One of favorite books when I was younger was Ray Bradbury‘s novel of summer wonderment, Dandelion Wine. It is a  semi-autobiographical novel that he published in 1957. It is set back in a sleep 1928 in the fictional Green Town, Illinois which is based on Bradbury’s childhood hometown of Waukegan. I have read that the novel  grew out of a short story with the same title that he published a few years earlier, but I have never read the earlier version.

The title refers to that rather magical wine made with dandelion flowers and citrus fruit. In the story, the wine is made by the young Douglas Spaulding’s grandfather. In my childhood, it was old Mr. Hurley who made dandelion wine and shared a glass with me when I was at the tender age of 13.

For Douglas, that wine contains all the best of summer preserved into a single bottle.

Douglas is 12 years old and the story is nostalgic as can be, so I could see a modern young reader finding it “corny.” It is Bradbury looking back at his childhood through the yellow-amber, slightly cloudy bottle of dandelion wine that filters your view a bit softer and kinder on the past.  I find his day-to-summer-day routines in a small town of yesteryear to be very appealing.

I wrote about this book a few years ago, so I won’t go into detail again, but I picked it up and read some parts again this past week after seeing a recipe for DIY dandelion wine online and considering trying to make some myself.

No wine yet, but it did yield a short ronka poem on my Writing the Day website yesterday.

Overnight, a field of yellow and white.

Dent-de-lion, “lion’s tooth” for leaf not flower.

Years ago, blossoms boiled, yeast, sugar, slices

of orange and lemon fermented, and then

we would siphon summer off the lees.

Here’s a nice passage from the novel about grandfather’s wine:

“And there, row upon row, with the soft gleam of flowers opened at morning, with the light of this June sun glowing through a faint skin of dust, would stand the dandelion wine. Peer through it at the wintry day – the snow melted to grass, the trees were reinhabitated with bird, leaf, and blossoms like a continent of butterflies breathing on the wind. And peering through, color sky from iron to blue.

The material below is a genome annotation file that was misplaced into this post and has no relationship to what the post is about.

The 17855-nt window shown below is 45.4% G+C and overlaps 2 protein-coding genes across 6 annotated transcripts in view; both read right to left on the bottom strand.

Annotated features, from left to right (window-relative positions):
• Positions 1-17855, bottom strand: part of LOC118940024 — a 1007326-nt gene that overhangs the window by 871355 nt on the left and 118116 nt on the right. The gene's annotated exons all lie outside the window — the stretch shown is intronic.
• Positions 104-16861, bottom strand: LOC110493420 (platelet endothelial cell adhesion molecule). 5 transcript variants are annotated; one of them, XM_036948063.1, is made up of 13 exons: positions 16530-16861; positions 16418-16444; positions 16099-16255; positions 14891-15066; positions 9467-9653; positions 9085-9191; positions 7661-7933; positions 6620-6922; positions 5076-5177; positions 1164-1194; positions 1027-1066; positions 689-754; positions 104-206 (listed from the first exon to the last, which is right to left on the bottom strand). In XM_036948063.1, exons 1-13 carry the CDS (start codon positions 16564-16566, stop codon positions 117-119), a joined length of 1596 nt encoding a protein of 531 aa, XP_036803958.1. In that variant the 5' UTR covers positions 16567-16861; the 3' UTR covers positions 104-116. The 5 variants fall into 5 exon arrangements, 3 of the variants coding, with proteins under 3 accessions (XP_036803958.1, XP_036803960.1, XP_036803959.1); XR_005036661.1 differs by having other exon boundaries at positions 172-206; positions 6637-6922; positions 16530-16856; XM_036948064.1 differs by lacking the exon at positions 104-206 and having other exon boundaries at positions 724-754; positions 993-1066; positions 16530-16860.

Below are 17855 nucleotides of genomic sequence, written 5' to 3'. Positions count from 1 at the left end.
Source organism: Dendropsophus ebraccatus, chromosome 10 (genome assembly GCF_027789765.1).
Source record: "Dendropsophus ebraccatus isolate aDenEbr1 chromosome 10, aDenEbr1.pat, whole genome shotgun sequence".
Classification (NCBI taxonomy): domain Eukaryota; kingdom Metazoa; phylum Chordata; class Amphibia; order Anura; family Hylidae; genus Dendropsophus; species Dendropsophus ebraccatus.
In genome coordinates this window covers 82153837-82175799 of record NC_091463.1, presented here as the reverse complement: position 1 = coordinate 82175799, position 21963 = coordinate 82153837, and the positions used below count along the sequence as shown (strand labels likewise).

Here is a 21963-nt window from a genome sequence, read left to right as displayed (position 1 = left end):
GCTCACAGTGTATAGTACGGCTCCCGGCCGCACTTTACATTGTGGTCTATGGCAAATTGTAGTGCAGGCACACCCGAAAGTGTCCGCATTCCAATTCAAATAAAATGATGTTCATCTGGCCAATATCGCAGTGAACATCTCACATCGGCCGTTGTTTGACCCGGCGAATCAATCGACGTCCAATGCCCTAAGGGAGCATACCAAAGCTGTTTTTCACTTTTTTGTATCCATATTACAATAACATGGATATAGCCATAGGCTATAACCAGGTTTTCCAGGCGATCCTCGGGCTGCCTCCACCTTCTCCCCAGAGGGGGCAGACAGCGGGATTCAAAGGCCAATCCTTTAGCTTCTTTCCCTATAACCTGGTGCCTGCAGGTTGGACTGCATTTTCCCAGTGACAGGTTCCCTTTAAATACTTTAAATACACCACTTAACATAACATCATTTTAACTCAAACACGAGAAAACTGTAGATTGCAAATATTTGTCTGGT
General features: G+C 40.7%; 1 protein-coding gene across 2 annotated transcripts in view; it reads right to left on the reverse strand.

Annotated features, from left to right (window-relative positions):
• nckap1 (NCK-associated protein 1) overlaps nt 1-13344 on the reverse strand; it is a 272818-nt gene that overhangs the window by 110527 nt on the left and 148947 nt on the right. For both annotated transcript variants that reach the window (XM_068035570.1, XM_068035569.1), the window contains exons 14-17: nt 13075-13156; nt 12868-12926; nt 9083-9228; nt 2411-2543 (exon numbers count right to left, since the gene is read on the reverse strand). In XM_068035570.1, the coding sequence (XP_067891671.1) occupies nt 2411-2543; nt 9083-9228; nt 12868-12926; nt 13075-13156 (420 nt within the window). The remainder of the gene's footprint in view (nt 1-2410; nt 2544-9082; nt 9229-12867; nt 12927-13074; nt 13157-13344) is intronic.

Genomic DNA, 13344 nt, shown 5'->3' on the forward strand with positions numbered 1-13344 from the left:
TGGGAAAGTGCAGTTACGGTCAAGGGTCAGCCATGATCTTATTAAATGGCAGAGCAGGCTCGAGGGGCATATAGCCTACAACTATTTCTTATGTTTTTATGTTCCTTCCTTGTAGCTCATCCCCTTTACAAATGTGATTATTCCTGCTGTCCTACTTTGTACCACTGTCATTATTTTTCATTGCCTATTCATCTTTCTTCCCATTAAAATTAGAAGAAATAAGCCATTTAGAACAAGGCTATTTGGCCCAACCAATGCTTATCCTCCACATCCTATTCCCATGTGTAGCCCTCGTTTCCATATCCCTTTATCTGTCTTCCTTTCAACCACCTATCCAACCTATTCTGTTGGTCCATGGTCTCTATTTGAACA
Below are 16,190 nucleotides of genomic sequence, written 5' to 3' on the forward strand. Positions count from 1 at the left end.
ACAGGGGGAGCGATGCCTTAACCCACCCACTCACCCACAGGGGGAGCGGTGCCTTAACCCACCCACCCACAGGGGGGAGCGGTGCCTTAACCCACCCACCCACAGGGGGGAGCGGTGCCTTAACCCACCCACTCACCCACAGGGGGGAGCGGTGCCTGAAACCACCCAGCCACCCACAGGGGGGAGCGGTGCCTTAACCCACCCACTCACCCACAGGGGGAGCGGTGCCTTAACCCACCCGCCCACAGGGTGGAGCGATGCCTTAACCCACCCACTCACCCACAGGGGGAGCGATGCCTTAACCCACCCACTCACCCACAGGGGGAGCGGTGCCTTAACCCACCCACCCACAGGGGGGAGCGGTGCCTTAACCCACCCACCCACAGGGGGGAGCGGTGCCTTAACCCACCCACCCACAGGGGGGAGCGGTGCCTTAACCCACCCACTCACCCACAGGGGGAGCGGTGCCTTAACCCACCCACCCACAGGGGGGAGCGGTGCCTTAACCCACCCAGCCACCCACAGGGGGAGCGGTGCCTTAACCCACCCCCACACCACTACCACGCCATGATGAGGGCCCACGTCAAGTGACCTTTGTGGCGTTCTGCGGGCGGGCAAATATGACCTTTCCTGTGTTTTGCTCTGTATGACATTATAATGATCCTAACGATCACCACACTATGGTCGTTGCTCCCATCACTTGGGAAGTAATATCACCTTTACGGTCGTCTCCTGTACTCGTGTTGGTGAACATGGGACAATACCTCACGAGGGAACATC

Hold summer in your hand, pour summer in a glass, a tiny glass of course, the smallest tingling sip for children; change the season in your veins by raising glass to lip and tilting summer in.”

My title for this essay, “All Summer in a Bottle,” alludes to a Bradbury short story titled “All Summer in a Day.” I also read that when I was quite young and later taught it my middle school students.  It is about a class of kids who live on Venus, which is a place where every day is rainy. The exception to that is the hour or two of one day every seven years when the Sun is visible.

The protagonist is a girl named Margot who moved to Venus from Earth five years earlier. She is the only student in her class to know sunshine, which she knew every day on Earth.

She lovingly describes it to her classmates (who have never seen it) but they don’t believe her. In fact, they bully and reject her for her stories of sunlight. The story tells what happens as that magical day arrives for the class – but you can read that part yourself.

Those are my two Bradbury tales that are part of my summer reading memories.

I finally read Bradbury’s Farewell Summer recently. It’s the sequel to Dandelion Wine and I avoided it since it was published in 2006, because the synopsis made it seem like the opposite of what charms me in Dandelion Wine – a story about summer ending, growing old and dying.

It turns out that this novel also started as a short story. The first chapter is the story “Farewell Summer” that Bradbury published in the excellent collection, The Stories of Ray Bradbury. I must have read it when I bought that book back in 1980, but I didn’t recall it rereading it this year.

It is a much more modern take of youth. Though it takes place during the Indian summer of October 1929, it is more of Doug’s coming-of-age, including his “sexual awakening” as he turns 14 and gets his first kiss, rather than Dandelion Wine‘s nostalgic look at childhood.

It is a tale of autumn, and one that is viewed through the eyes of a much older writer.

When October comes and you get that first chilly night before Halloween, that is the time to get a copy of Bradbury’s Something Wicked This Way Comes and shiver a bit from the cold wind and from his Gothic tale about when Cooger & Dark’s Pandemonium Shadow Show arrives in Green Town and two boys wishes become nightmares.